Communications

ACCC commences inquiry into regulation of wholesale mobile voice and SMS services

The ACCC has today commenced a public inquiry to decide whether to extend, vary or revoke the domestic mobile terminating access service (MTAS) declaration, or whether to make a new declaration.

The MTAS is a wholesale service that allows consumers on different mobile networks to make calls or send SMS to each other. The ACCC regulates the MTAS to ensure that calls can be made between consumers on all mobile phone networks.

The Australian mobile industry has changed significantly even since 2014 when the current declaration was made.

Facilities Access Code Review 2018

The ACCC’s A Code of Access to Telecommunications Transmission Towers, Sites of Towers and Underground Facilities (the Facilities Access Code) was made under Clause 37 of Part 5 of Schedule 1 of the Telecommunications Act 1997. It governs how access to certain telecommunications facilities owned by telecommunications carriers, including mobile towers and underground ducts, is provided to other carriers seeking to install their equipment on or in those facilities.

Broadband speeds strong but improvements needed for some

The ACCC’s latest broadband speed data, released today, shows mainly pleasing, but some concerning, results. While most NBN fixed-line broadband customers are receiving relatively fast internet speeds, including during busy hours, which we strongly welcome, there is still an important number who are receiving poor service, including around 7% of consumers who receive less than half of the maximum speed of their plan.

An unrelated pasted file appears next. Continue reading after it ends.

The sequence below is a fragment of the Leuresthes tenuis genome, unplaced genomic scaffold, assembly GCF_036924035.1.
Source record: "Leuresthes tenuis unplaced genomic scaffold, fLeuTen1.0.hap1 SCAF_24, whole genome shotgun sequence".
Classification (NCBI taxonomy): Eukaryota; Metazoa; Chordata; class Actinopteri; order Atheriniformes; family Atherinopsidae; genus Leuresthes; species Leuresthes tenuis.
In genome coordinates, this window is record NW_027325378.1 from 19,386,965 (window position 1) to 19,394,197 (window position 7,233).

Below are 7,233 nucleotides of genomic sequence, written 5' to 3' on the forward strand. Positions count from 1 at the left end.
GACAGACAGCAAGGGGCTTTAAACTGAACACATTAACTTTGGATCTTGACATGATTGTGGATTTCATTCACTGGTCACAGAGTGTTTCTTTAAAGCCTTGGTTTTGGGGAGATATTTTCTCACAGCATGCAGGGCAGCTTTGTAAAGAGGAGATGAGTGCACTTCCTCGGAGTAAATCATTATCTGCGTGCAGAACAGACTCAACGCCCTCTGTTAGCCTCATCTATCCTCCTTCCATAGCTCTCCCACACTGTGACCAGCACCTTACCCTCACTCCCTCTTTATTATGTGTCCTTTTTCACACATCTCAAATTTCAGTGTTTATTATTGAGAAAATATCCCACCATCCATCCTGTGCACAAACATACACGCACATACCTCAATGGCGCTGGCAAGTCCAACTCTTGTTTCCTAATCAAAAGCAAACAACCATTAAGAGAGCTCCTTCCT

Discussion Paper

The ACCC has released a discussion paper inviting submissions on whether the MTAS should continue to be declared and whether any changes to the MTAS are required.

Written submissions to the discussion paper will be accepted until 5.00 pm on 14 September 2018.

MyRepublic pays penalties for NBN speed claims

NBN provider MyRepublic Pty Ltd (MyRepublic) has paid penalties totalling $25,200 following the ACCC issuing two infringement notices for alleged false or misleading representations about its NBN service performance.

Between December 2017 and April 2018, MyRepublic marketed its NBN services using statements such as “up to nbnTM100 Speed Tier” and “nbn™50 Speed Tier” on its website.

The MyRepublic website contained fine print disclaimers that the ACCC considered were ineffective as they were not prominent and did not provide clear information.

When and how to intervene in markets

In a speech to the Australian Conference of Economists in Canberra today, Chair Rod Sims discussed the ACCC’s approach to market intervention in our current inquiries.

“Enhancing competition does not mean protecting all market participants from failure, nor does consumer protection extend to shielding consumers from price increases set by the markets.”